Tag Archives: Catholic

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‘sup?

Anything good in the Guardian?

Harriet Sherwood writes:

Ireland’s last census, in 2011, showed a big rise in the numbers of non-Catholics. Although those identifying themselves as Catholic were still the vast majority of the 4.5m population, more than 6% – 277,000 people – described themselves as atheist, agnostic, lapsed or of “no religion”. The number was an increase of almost 50% since the previous census in 2006; the next census, due in April, is expected to show an even bigger rise.

… A few months ago, the archdiocese of Dublin commissioned research from a global consultancy firm, Towers Watson, to forecast the church’s trajectory over the next 15 years. Its findings made bleak reading for the church, which declined to speak about the report to the Guardian.

Attendances at mass are set to fall by a third between now and 2030, on top of a 20% drop between 2008 and 2014. The church can expect to recruit one new priest under the age of 40 each year. As incumbents retire or die, there is likely to be a fall of up to 70% in the number of working priests, and about three-quarters of those remaining in post will be over the age of 60. The church must consider recruiting priests from other countries and encouraging existing priests to work beyond the age of 75, the report said.

Baptisms were predicted to remain stable, but the report noted that this may be explained by “the preference given to children who are baptised when enrolling in Catholic primary schools. If this requirement is removed at any point prior to 2030, we believe there is likely to be a decline in the number of baptisms each year.”

Jodie Neary, the mother of 18-month-old unbaptised twins Evyie and Mia, said: “The school system is the last stronghold of the Catholic church in Ireland, so it’s very important to them. I’ve never considered baptising the girls, but I know people who baptise their children just to make sure they can get into the local school. It’s very common.”

… The Guardian spoke to parents who reported children being assigned prayers for homework, given religiously-themed artwork and reading books, taught creationism on nature walks and enlisted in the construction of “prayer stations” with religious icons on school premises. “It’s hard to challenge this – you don’t want to be the parent who turns up every day to argue with the teachers,” said one.

…[Mike McKillen, 72, who teaches bio-chemistry part-time at Trinity College Dublin said:] “The church is no longer in the ascendant. And once we get a system of education that isn’t dependent on religious patronage, its influence will wane further. There is political momentum on this, and the policy makers cannot ignore it any longer.”

Faith, hope and secularity: Ireland on brink of change as church power wanes (The Guardian)

Related: Carol Hunt: And The Lesson Today

Pic: Gorey Educate Together

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Labour education minister Jan O’Sullivan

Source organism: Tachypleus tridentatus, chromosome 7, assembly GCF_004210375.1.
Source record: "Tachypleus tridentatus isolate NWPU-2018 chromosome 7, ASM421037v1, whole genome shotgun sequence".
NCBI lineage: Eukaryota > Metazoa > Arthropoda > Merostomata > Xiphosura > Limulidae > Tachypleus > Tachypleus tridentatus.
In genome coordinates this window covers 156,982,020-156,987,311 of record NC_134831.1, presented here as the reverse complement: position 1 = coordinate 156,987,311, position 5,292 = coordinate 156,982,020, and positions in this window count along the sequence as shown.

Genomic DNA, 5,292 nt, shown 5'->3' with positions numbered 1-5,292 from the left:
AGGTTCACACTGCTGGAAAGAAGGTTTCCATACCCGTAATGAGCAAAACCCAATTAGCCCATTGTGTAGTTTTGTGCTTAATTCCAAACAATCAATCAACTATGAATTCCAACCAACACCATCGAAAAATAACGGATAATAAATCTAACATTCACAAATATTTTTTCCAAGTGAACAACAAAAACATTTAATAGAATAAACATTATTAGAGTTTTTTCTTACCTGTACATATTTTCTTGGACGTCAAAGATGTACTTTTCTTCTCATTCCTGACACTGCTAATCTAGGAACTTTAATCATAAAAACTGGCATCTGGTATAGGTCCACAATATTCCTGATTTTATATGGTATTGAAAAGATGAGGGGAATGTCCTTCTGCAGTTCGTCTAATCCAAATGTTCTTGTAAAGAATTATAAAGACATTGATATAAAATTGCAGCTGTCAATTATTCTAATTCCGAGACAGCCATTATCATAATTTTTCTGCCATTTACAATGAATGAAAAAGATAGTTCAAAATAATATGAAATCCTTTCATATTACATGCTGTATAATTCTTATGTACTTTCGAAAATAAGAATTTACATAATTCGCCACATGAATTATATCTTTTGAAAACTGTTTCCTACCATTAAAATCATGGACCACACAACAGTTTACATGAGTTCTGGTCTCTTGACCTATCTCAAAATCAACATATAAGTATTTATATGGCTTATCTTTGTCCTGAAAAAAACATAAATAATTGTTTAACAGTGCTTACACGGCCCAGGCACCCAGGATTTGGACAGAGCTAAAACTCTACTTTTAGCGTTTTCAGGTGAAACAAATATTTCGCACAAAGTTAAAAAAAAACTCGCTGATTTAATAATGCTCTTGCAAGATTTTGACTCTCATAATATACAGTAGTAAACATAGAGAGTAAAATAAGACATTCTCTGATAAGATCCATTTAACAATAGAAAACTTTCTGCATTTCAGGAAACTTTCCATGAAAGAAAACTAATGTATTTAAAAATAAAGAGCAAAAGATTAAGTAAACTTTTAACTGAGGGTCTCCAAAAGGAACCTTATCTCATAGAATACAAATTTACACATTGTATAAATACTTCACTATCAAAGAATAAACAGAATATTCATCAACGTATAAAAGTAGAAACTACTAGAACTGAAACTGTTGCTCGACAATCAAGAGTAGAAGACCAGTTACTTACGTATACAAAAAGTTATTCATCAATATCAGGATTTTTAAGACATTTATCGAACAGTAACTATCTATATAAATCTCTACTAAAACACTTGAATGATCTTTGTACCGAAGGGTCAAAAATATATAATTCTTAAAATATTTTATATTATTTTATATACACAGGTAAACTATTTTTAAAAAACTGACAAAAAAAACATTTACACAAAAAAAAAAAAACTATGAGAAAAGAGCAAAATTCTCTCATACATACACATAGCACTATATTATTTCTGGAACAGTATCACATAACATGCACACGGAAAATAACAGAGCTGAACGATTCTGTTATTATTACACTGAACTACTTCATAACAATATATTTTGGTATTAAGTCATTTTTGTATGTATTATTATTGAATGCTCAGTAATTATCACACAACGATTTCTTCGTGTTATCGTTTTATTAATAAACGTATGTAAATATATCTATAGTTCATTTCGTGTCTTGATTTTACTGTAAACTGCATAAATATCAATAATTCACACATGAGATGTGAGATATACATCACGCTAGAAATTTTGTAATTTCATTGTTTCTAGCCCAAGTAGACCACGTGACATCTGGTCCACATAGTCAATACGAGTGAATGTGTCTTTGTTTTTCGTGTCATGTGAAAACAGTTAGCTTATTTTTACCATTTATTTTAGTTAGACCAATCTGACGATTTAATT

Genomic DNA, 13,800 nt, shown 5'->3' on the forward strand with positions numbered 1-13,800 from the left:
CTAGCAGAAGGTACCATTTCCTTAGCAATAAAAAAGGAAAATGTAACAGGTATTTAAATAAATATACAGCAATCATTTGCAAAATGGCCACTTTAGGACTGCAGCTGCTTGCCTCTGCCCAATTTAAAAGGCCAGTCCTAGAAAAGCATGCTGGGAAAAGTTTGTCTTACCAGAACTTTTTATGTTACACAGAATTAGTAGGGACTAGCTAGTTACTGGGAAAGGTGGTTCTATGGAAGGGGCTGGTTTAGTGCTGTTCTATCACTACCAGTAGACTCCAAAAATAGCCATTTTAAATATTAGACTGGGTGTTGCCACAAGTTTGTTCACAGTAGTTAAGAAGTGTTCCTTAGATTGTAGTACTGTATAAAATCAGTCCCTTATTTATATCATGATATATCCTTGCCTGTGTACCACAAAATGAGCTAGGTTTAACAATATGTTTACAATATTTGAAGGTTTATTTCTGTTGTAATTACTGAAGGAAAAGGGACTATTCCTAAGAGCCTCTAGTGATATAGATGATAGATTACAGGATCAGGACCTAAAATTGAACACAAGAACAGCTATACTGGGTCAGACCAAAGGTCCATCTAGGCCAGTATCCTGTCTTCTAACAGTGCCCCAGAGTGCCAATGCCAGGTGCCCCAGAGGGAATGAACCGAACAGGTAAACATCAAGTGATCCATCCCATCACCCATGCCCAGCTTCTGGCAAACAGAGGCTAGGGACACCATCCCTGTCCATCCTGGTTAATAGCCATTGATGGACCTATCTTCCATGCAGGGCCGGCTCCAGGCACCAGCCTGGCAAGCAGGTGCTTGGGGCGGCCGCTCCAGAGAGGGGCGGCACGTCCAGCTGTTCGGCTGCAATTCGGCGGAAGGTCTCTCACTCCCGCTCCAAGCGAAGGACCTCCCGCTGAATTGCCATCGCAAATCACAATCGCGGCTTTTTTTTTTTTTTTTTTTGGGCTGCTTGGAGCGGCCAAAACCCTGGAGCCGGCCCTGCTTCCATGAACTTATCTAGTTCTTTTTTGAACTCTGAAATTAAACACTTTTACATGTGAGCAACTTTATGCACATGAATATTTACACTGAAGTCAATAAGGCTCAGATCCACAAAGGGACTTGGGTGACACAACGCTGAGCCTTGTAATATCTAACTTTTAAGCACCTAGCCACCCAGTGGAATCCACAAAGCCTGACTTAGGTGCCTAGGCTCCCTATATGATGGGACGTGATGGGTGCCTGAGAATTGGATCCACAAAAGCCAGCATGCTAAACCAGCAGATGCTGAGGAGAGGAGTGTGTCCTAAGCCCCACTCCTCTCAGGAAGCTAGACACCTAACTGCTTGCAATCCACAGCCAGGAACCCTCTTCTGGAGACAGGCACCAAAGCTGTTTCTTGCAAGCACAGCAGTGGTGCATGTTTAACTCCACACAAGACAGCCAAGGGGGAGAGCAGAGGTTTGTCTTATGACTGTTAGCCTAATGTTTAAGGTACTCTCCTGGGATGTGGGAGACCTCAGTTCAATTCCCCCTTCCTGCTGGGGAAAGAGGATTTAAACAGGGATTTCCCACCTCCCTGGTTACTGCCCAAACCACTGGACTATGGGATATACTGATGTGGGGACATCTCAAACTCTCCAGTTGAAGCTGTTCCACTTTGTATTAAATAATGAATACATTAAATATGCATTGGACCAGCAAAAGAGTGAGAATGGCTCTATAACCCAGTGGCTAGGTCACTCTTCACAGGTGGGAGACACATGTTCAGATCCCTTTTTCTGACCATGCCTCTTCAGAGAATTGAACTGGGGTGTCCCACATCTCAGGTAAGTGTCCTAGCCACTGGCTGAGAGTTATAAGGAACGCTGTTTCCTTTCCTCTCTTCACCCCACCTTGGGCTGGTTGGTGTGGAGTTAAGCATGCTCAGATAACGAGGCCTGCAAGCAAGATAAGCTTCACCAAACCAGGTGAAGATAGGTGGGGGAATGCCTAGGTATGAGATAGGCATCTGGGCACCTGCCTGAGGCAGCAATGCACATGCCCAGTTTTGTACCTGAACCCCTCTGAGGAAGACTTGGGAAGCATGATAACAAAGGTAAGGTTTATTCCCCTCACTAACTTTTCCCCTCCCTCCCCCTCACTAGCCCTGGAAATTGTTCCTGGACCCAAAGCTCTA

Labour education minister Jan O’Sullivan spoke to the Irish Independent yesterday about Catholic schools giving preference to baptised children.

She said:

I don’t think anyone should feel forced to baptise their children, if it is not something that they want. And I don’t think the church want that either.”

The paper reports that her comments prompted the following responses from her Fine Gael colleagues.

“We need to focus on the economy and job creation in the run-up to the election instead of coming up with ideas that are going to ruffle feathers in parts of the Government.”

– Fine Gael Junior Agriculture Minister Tom Hayes

“From an election point of view, now is not the time to have a debate you can’t win because you are not going to make everyone happy by doing it.”

– Fine Gael Cork North West TD Aine Collins

“The problem with enrolment in my constituency relates to bricks and mortar not the signs hanging over the door.”

– Fine Gael Dublin North TD Alan Farrell

There you go now.

FG TDs attack O’Sullivan for criticism over school baptism (Irish Independent)

Previously: Educate And Party Together

Pic: Laura Hutton/Rollingnews.ie

stay

ethos

 

From yesterday’s Sunday Times, Justine McCarthy wrote about the Children’s Ombudsman’s report on alleged physical and sexual abuse at a Co. Kilkenny primary school.

In March 2011, the administration office for the [Stay Safe] programme told the ombudsman’s office it had not provided training at the school since 1993.

The school’s child-abuse prevention policy, which was reviewed in March 2002 and applied at the time of the alleged abuse states: “The Stay Safe programme has been approved by the board of management as a teacher’s aid to be used in accordance with the Catholic ethos which demands that the law of God and of the church, and not the child’s feelings, be the guiding principle.

In 2006, the year the abuse allegations began, a questionnaire was sent to all schools to determine how Stay Safe was being implemented. Had there been any difficulties in implementing it? The school replied “yes”, saying it had “examined it and use only what staff, parents and board deem suitable to [their] ethos“.

There you go now.

Complete Failure (Justine McCarthy, Sunday Times) [behind paywall]